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Class project

Atom Egoyan offers reasons for Adoration
By PETER KEOUGH  |  May 18, 2009
2.5 2.5 Stars


VIDEO: The trailer for Adoration

Adoration | Written and Directed by Atom Egoyan | with Scott Speedman, Arsinée Khanjian, Rachel Blanchard, Devon Bostick, Noam Jenkins, and Kenneth Welsh | Sony Pictures Classics | 100 minutes

Read the full interview with Atom Egoyan: Part 1, Part 2

Atom Egoyan was one of the first and most insightful of filmmakers to ponder the consequences and the moral implications of technological advances in media and communications. His first three films, Next of Kin (1984), Family Viewing (1987), and Speaking Parts (1989), explored the alienating and liberating potential of video. In Adoration, he applies himself to the Internet and comes up with a provocative premise, one he pursues with a complex and allusive style that recalls such past masterpieces as Exotica (1994) and The Sweet Hereafter (1997). Then coherence fails him, and the film's focus and intensity dissipate into overwrought family squabbling.

Much of Adoration's early appeal derives from the fragmented narrative, disjointed chronology, and shifting points of view. The puzzle it poses even seems worth solving — a rarity these days. A beautiful woman (Rachel Blanchard) plays a violin on a pier in a lake as a little boy listens. An old man (Kenneth Welsh) in his sickbed holds the violin and reminisces about the woman playing it; she turns out to be his deceased daughter and the mother of the now teenage boy (Devon Bostick) who's recording his monologue on an iPhone. The same woman shows up pregnant at Tel Aviv's airport and is interrogated by a security officer. And the teenage boy reads to his class a story about how his mother was betrayed by her innocence — and by his monstrous father.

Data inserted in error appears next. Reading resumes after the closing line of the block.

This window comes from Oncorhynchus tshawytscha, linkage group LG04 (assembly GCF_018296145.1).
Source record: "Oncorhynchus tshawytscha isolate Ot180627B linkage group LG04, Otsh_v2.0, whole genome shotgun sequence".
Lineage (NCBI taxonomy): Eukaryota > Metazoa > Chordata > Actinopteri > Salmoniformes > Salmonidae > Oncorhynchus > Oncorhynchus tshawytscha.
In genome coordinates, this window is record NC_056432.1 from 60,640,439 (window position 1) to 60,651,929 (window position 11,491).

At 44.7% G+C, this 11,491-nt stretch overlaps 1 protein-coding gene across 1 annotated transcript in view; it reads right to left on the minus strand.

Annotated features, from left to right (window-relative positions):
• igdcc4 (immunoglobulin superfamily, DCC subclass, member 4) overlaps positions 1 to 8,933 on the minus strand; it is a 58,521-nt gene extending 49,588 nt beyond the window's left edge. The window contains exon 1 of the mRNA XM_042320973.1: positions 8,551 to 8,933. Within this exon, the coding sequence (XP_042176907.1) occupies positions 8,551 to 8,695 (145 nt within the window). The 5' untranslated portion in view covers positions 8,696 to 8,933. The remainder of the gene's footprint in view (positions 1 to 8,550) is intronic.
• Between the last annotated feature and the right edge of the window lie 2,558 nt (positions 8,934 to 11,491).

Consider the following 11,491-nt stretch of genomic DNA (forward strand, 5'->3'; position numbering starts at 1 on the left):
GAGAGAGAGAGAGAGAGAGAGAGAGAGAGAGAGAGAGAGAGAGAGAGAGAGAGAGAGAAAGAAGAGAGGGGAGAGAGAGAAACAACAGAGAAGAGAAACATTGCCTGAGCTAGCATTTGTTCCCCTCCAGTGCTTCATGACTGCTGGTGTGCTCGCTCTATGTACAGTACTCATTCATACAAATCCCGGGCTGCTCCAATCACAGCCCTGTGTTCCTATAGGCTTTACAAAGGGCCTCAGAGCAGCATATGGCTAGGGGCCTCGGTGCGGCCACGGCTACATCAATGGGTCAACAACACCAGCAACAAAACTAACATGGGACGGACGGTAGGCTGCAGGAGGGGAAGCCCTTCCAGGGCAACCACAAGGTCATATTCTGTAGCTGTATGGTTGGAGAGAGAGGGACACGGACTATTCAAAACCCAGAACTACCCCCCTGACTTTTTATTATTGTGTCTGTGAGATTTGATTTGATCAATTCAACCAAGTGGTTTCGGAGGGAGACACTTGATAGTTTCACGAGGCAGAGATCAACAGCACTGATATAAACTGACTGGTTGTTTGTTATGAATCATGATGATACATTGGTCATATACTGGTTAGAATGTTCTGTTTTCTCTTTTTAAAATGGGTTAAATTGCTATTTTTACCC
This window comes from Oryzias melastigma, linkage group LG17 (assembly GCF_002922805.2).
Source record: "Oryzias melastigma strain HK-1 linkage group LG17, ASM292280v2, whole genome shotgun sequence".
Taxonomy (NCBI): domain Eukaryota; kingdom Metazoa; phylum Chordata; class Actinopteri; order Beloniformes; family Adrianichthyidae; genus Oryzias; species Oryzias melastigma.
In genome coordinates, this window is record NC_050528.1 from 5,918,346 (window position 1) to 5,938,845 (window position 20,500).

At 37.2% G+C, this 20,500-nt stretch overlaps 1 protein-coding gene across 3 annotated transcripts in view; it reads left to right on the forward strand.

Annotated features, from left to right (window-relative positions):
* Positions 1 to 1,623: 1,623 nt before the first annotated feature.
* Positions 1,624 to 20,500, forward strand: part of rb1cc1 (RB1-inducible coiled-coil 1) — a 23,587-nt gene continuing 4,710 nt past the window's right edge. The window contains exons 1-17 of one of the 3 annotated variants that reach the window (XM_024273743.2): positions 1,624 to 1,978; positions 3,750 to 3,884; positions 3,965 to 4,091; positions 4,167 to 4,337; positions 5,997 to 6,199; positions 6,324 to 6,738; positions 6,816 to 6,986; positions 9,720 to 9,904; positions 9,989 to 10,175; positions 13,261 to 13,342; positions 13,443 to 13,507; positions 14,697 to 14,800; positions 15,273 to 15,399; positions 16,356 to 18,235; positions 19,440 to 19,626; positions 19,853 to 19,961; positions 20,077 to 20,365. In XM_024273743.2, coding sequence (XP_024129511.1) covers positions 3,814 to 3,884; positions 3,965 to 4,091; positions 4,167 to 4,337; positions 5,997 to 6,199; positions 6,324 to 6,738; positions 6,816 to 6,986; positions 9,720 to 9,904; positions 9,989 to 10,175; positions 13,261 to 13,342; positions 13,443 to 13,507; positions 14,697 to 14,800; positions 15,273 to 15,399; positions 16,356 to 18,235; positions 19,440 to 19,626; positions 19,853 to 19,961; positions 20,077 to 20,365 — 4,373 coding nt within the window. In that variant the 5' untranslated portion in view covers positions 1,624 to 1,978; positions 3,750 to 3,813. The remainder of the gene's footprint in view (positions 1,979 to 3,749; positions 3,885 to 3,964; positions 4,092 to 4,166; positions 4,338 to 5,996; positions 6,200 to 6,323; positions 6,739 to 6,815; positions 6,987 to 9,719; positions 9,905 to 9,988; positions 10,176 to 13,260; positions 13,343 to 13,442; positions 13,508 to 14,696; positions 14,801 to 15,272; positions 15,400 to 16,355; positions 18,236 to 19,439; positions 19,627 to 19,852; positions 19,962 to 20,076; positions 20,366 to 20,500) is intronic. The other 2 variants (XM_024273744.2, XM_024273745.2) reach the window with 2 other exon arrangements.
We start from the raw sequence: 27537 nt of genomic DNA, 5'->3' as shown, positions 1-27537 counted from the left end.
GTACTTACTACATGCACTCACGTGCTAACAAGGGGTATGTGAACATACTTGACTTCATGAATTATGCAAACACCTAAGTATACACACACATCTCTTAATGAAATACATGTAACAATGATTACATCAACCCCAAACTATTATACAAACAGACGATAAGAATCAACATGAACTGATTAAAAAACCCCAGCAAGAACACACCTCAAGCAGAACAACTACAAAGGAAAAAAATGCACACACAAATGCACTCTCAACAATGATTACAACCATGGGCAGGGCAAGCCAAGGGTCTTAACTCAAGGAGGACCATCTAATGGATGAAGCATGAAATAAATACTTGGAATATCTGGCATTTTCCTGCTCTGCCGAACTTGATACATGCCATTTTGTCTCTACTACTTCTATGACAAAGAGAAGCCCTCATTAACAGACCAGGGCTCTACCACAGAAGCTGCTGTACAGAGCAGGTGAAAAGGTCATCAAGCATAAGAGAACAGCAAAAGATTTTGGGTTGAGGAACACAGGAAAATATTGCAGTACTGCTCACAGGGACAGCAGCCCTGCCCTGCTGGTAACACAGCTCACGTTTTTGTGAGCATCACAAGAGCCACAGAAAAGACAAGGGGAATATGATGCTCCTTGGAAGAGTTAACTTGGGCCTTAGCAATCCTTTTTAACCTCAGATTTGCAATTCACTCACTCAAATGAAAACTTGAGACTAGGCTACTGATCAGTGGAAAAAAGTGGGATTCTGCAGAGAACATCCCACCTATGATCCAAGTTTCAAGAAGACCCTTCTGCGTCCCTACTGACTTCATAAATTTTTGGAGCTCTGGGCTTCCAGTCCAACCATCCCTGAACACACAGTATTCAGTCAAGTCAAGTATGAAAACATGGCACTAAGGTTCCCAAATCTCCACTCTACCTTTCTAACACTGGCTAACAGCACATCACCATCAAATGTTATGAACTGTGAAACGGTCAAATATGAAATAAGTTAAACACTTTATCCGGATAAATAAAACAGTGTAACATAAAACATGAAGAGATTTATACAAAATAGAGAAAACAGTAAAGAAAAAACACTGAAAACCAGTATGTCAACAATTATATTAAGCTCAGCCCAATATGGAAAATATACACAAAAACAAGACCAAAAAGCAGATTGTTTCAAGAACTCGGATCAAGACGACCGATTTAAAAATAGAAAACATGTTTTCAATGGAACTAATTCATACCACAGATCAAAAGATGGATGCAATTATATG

The time line connecting these scenes is unclear and the point of view muddled, with spurious voiceovers and unattributed flashbacks that might be memories or fantasies or a combination of the two. Yet Egoyan seems in control, and bit by bit the story emerges (and keeps emerging beyond the point of dramatic clarity). The boy is Simon, an orphan who writes a fake autobiographical story based on an article about the foiled terrorist bombing of an airline that his French teacher (Arsinée Khanjian) has read in class. In the story, Simon's Arab father has sent his pregnant mother onto the flight unwittingly carrying the bomb; he means to sacrifice her and her unborn child — Simon — to the cause. The teacher, who is also the school's drama coach, encourages Simon to develop the story into a performance and — for added conviction — to maintain the illusion that it is true.

Simon goes farther than that: he puts the story on-line, engaging in a discussion of it with a chat room of other teenagers. From this virtual seed the fiction spreads, sprouting into exchanges with academics, confrontations with the survivors of the real flight, and exposure to an anti-Semitic skinhead and other creepy denizens of the seething id submerged in the Internet. The fantasy takes on the weight of truth, and Adoration begins to touch on such issues as the motives and ethics of storytelling, the power of the Web to reconstruct reality, and the psychology of the War on Terror.

Egoyan, however, appears to believe that a backstory not only is required but needs to be elaborated. And so we get Simon's troubled adoptive uncle (Scott Speedman), flashbacks to Simon's parents, and a subplot in which the French teacher . . . In short, Adoration drifts off in the opposite direction of Simon's fabrications, from the semblance of truth into inconsequential make-believe.

  Topics: Reviews , Entertainment, Culture and Lifestyle, Language and Linguistics,  More more >
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